There are more times than I can count that data needs to go from one format to another, two of the most popular being in a database and another being a text format. In my case, database equates to MySQL, and text format is something that can be derived easily from a CSV file. Thankfully, the whole process is quite simple.
CSV ( or Comma Separated Values ) is a very simple format for tabular data in text format. It's extremely simple: Each row is represented as one line of text. Each column is separated via a separator ( normall a comma, hence the name ), and textual data is enclosed whithin markers ( such as quotes ) to allow for separators in textual data.
What this means is, that you need to know what is used as a marker for the following three cases before actually using a CSV file :
- What marker encloses a field ( eg a quote )
- What marker separates two fields ( eg a comma )
- What marker separates two lines ( eg a simple newline )
Though the above are the default, each program can use any marker, which may lead to confusion. Visual inspection of the data makes them obvious though, so just open a file in a text editor if in doubt.
MySQL is flexible enough to accept the above as options, so you don't actually have to change anything in the file.
Use case 1: Exporting CSV from MySQL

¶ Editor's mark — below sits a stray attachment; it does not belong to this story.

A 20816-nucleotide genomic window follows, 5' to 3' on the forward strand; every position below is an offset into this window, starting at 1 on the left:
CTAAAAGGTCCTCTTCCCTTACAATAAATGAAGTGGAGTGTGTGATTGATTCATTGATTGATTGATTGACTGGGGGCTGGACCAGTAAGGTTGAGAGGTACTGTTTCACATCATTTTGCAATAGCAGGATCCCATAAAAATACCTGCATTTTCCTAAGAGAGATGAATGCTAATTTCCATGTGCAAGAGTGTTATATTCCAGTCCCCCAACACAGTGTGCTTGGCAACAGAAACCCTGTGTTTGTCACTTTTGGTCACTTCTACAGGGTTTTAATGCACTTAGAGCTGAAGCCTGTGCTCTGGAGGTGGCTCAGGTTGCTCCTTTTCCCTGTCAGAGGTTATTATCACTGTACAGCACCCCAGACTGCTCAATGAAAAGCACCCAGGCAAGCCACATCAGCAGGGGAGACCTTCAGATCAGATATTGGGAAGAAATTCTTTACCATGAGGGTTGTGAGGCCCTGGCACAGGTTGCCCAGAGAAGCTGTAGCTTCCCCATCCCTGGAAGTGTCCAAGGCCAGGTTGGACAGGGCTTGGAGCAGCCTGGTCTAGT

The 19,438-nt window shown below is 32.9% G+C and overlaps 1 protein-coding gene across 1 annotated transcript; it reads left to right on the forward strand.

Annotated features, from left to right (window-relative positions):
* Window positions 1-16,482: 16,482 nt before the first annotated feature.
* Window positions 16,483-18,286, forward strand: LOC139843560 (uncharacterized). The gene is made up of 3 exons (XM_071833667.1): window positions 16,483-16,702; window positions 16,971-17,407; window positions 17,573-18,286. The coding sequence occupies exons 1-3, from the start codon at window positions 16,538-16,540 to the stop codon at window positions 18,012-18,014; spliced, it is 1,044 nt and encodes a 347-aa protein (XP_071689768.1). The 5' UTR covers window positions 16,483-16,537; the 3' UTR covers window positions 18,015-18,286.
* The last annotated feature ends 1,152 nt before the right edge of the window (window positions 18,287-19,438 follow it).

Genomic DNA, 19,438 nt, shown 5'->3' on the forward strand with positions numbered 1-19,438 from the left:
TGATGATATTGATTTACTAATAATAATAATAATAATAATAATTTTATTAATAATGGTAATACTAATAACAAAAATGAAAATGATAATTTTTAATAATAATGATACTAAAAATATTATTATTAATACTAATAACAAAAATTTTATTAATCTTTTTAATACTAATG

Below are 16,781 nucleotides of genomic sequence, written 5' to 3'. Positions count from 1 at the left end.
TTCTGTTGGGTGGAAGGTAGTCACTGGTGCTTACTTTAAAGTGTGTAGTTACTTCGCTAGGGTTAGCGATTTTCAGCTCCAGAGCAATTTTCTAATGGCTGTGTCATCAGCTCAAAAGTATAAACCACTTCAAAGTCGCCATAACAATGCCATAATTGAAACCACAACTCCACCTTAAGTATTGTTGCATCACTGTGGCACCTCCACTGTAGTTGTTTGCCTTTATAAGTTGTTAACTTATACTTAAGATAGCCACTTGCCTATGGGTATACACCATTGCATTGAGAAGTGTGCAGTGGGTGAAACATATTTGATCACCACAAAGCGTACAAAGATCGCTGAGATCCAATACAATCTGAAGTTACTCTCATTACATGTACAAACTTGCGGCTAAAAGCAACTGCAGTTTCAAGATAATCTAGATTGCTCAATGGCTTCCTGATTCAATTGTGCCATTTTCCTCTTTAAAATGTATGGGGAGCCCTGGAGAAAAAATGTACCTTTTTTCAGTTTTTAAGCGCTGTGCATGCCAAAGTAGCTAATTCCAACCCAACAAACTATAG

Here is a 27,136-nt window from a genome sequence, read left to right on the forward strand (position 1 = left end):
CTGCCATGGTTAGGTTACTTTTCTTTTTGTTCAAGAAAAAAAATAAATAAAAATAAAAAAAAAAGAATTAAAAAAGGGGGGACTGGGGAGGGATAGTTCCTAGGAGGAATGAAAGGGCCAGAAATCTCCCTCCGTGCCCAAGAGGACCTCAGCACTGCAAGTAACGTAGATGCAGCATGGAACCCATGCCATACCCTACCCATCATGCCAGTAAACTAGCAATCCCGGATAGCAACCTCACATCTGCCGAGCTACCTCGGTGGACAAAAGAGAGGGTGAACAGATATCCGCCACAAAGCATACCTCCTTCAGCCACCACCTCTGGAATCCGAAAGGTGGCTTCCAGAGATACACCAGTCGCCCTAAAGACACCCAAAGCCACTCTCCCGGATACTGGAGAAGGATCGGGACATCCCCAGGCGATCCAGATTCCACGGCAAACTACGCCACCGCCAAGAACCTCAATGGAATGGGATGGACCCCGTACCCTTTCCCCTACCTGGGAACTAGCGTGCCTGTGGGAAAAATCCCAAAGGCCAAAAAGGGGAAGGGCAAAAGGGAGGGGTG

Let's assume you want to export data from MySQL. First you need a query that builds the data you want to export. Something like
SELECT uid,name,mail FROM users WHERE created>1325376000
will create a list of users that have been created after 1/1/2012.
What we want now, is to instruct MySQL to export this instead of returning the query. This is accomplished just by tweaking the above query as such:
SELECT uid, name, mail INTO OUTFILE '/tmp/newusers.csv' FIELDS TERMINATED BY ',' OPTIONALLY ENCLOSED BY '"' ESCAPED BY ‘\\’ LINES TERMINATED BY '\n' FROM users WHERE created>1325376000
Though it looks bigger, it's quite simple. The only additions are definitions for the markers discussed above.
Use case 2: Importing CSV into MySQL
This is really the same case as exporting with a small syntax twist :
LOAD DATA LOCAL INFILE '/tmp/newusers.csv' INTO TABLE users FIELDS TERMINATED BY ',' OPTIONALLY ENCLOSED BY '"' ESCAPED BY '\\' LINES TERMINATED BT '\n' (uid,name,mail)
Where the last line defines the target fields as is the order of columns in the CSV file.